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Fan not tipping hand about No. 70
Posted: Monday September 28, 1998 08:02 AM
ST. LOUIS (AP) -- Phil Ozersky has a big piece of baseball history. Now he has to decide if he'll trade it for the biggest piece of the million-dollar market that surrounded Mark McGwire's obliteration of the home run record.
Ozersky, a 26-year-old from Olivette, Missouri, caught McGwire's 70th home run Sunday and said he's not sure what he'll do with it the ball.
"I don't know, because I didn't expect to get this ball," Ozersky said. "Right now I'm excited to see Mr. McGwire and shake his hand, and that's about as far as I'm looking ahead."
Baseball memorabilia collectors have said they would pay up to $1 million for the final home run ball in McGwire's record run.
Ozersky was in a party room at Busch Stadium with a group of Washington University research lab scientists and knew he was lucky to have the ball after diving to come up with the prize. He had a black eye, but didn't say whether it came from a struggle for the homer, hit in the seventh inning off Carl Pavano.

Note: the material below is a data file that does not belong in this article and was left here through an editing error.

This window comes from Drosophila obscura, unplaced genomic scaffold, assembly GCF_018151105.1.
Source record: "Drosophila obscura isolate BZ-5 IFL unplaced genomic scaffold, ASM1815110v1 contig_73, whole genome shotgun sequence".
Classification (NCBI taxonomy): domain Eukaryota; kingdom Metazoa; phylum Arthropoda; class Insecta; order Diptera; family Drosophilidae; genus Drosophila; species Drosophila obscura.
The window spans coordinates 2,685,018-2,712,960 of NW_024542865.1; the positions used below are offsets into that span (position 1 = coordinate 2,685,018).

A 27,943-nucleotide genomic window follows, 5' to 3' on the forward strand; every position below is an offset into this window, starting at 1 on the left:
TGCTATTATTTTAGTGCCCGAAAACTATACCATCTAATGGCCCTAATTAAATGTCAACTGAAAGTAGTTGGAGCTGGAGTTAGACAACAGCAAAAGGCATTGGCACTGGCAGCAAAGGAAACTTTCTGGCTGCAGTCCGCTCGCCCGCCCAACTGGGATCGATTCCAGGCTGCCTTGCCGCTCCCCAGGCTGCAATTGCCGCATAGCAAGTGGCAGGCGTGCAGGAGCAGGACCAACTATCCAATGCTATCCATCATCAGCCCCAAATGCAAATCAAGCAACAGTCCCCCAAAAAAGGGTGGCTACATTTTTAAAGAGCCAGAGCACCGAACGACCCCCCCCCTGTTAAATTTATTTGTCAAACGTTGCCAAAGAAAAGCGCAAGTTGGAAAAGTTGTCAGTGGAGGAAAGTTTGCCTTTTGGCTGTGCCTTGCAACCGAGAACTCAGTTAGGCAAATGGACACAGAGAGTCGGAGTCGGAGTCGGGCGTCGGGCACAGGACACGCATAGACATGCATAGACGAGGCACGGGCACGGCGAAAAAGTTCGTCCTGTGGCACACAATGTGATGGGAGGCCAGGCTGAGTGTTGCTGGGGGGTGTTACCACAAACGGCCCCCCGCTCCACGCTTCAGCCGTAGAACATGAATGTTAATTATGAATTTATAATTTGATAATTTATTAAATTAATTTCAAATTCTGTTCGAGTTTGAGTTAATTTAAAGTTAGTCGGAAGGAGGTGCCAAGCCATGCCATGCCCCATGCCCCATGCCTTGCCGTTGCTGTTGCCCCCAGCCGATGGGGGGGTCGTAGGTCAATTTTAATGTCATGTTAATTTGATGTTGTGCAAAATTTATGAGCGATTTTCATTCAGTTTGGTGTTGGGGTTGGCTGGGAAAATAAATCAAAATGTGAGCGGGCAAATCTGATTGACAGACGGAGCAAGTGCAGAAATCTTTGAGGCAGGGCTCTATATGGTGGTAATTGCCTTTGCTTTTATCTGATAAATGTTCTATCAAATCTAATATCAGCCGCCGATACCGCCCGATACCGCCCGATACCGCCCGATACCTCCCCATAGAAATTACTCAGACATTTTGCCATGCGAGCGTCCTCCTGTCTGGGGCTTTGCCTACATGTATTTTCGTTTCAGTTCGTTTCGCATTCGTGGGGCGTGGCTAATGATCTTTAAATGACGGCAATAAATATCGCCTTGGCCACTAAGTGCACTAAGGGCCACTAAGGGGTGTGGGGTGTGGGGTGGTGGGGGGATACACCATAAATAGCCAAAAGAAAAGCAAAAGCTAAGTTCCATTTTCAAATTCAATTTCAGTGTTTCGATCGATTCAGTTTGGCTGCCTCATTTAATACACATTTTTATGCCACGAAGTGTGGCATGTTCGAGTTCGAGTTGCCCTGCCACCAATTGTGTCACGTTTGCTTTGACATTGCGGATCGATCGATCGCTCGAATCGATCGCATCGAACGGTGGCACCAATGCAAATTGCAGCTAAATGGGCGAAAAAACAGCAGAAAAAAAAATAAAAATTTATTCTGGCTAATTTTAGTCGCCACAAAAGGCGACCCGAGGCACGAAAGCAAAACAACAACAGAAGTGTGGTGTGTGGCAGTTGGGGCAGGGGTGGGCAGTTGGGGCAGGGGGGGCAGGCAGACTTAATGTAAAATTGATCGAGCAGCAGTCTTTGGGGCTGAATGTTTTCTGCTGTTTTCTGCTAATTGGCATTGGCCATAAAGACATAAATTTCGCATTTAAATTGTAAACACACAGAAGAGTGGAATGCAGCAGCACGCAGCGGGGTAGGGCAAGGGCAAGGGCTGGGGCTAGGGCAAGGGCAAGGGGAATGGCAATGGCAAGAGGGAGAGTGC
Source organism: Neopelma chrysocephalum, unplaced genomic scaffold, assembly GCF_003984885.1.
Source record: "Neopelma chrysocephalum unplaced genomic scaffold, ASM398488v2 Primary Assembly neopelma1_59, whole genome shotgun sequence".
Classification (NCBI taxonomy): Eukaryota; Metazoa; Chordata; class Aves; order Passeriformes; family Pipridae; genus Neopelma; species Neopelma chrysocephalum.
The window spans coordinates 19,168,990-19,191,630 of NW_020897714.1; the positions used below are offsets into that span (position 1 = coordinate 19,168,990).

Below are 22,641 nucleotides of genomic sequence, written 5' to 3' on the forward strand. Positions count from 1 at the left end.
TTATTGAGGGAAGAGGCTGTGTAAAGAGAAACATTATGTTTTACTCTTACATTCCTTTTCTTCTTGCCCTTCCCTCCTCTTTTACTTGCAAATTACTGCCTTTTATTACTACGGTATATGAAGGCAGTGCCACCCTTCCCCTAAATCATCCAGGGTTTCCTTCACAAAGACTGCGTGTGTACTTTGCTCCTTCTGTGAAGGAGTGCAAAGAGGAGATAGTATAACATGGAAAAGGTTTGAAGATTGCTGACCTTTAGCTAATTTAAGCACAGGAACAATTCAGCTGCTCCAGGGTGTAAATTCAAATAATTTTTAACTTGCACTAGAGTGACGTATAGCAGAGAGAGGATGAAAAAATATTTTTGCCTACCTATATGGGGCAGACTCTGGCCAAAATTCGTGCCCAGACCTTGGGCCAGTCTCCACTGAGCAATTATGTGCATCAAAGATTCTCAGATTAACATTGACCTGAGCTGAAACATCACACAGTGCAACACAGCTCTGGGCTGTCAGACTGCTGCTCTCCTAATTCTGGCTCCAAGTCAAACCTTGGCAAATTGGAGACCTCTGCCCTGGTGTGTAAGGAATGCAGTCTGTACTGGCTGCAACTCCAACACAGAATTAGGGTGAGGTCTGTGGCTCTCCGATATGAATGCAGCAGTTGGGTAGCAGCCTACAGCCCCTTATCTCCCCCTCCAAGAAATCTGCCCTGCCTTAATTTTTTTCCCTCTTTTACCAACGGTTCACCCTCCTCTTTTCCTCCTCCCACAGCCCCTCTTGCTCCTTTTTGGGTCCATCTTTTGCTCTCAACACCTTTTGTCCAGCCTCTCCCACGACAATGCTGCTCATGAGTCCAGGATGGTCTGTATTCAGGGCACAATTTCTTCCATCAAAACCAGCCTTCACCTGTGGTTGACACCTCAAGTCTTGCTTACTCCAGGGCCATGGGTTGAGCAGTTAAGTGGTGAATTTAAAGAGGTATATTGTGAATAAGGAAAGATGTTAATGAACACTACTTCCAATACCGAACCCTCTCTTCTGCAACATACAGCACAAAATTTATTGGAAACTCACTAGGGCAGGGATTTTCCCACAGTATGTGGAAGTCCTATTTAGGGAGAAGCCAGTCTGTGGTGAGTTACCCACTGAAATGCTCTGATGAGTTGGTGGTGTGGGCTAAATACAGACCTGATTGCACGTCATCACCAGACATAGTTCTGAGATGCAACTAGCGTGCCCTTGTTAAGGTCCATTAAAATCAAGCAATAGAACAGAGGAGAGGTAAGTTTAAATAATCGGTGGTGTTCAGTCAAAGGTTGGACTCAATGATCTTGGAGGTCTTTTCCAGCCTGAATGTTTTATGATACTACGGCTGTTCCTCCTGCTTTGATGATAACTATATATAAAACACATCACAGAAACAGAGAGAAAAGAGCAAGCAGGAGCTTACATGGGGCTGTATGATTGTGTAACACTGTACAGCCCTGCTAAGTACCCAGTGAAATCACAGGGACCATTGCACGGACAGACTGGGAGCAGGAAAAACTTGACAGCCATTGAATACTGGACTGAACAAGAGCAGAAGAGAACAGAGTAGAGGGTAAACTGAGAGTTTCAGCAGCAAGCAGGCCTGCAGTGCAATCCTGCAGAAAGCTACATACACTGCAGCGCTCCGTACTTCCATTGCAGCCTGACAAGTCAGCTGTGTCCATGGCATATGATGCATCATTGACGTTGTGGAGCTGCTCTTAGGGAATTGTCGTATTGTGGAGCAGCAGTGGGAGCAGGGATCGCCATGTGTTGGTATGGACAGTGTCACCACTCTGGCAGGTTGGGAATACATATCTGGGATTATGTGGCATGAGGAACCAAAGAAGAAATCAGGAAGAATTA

"It was a line drive, a laser beam," Ozersky said. "I got it, and I'm excited."
Kerry Woodson, a 22-year-old body shop worker from Maryland Heights, Missouri, caught No. 69, a third-inning shot off Montreal rookie Mike Thurman. He was hoping against hope that it would be the last one, and hence the most valuable ball.
"I reached up, closed my eyes, and it landed in my glove," Woodson said. "It's a dream come true."
When McGwire hit No. 68 into the bleachers on Saturday, there was such a struggle for the ball that one fan broke his leg. By comparison, Woodson said everyone was nice to him after he caught No. 69.
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